NAIROBI (Reuters) - Rebels from Ethiopia’s troubled Ogaden region said on Thursday an “African genocide” was unfolding there while a U.N. fact-finding mission had only visited areas sanctioned by the government.
The Ogaden National Liberation Front (ONLF) called on the United Nations to investigate what it said were “war crimes” by Ethiopian Prime Minister Meles Zenawi’s troops in the remote and arid region neighboring Somalia.
Meles’ government has been waging an unprecedented military crackdown on the rebels after they killed 74 people during a raid on a Chinese-run oil exploration field earlier this year.
“The United Nations in particular bears a responsibility to thoroughly investigate war crimes in Ogaden and halt the unfolding of yet another preventable African genocide,” the front said.
Both sides have reported hundreds of deaths, and accused the other of terrorizing the population. But there has been no independent verification of the claims and counter-claims in an area effectively off-limits to journalists and aid groups.
The rebels said a U.N. mission this month, intended to assess claims of rights abuses as well as humanitarian needs in the Ogaden, did not have access to the entire region.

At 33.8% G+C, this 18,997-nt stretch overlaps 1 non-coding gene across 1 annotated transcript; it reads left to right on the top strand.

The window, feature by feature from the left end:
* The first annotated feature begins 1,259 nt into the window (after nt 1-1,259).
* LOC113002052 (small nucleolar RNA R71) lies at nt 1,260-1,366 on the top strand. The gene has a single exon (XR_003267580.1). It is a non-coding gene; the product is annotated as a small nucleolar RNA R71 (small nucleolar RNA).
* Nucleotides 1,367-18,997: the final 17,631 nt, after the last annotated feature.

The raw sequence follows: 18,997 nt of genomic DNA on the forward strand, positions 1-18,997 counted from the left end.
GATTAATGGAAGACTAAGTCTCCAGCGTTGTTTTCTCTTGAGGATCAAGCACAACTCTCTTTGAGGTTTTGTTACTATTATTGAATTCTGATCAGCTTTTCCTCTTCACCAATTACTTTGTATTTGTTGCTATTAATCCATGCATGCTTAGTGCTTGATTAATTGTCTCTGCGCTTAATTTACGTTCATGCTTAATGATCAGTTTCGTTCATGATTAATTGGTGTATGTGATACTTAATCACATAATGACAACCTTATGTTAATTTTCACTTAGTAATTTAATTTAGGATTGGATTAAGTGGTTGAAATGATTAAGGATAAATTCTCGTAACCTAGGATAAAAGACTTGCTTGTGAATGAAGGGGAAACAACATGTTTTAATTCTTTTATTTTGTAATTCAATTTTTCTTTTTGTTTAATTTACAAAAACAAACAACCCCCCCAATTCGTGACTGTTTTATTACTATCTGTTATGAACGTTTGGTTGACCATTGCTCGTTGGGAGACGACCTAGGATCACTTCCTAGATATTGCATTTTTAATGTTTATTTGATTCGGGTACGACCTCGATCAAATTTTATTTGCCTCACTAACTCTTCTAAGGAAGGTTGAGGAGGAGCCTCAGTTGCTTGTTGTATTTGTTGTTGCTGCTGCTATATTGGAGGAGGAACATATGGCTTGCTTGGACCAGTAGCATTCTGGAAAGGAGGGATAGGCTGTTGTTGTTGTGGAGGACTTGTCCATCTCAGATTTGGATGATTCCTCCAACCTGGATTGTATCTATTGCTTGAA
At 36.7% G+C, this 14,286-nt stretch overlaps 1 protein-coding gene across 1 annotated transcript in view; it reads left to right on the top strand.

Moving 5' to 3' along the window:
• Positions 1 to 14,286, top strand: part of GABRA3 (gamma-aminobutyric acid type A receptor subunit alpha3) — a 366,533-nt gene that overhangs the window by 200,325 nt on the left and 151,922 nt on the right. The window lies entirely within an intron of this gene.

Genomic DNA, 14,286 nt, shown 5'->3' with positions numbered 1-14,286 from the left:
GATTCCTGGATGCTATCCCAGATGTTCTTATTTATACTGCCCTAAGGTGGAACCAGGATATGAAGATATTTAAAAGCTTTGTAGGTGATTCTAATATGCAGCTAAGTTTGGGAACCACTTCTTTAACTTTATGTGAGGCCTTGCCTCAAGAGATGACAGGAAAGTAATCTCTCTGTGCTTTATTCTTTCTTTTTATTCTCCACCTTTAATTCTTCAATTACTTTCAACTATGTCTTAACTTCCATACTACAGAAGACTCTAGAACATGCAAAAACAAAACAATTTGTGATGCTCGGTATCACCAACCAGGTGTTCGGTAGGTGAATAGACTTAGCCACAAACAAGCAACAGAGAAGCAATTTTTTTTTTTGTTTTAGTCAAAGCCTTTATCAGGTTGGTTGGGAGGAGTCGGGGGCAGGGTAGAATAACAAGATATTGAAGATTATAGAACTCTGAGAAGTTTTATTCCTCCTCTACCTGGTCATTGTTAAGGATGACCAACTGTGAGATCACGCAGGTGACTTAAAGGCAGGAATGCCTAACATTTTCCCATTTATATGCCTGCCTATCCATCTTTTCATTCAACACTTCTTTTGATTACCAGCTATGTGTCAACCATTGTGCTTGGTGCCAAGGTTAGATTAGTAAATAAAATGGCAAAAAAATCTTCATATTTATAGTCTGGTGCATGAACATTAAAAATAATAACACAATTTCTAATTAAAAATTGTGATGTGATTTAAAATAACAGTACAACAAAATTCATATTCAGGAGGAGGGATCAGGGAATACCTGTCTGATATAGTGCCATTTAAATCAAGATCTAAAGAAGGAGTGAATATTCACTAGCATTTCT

“To do this, the United Nations must have access to all parts of Ogaden and not be limited to routes approved by the regime as was the case with the recent U.N. fact-finding mission,” the ONLF statement added.
Ethiopian officials deny they manipulated the trip. And U.N. officials are yet to go public on their findings.
The ONLF said thousands of civilians had fled to neighboring Somalia with limited food, medical aid and financial resources during the past four months. “These victims of the regime’s war crimes include victims of rape, torture, gunshot wounds and those fleeing burnt villages,” it said.
The ONLF wants greater autonomy for the ethnically Somali region, but Ethiopia accuses them of being terrorists supported by arch-foe and neighbor Eritrea.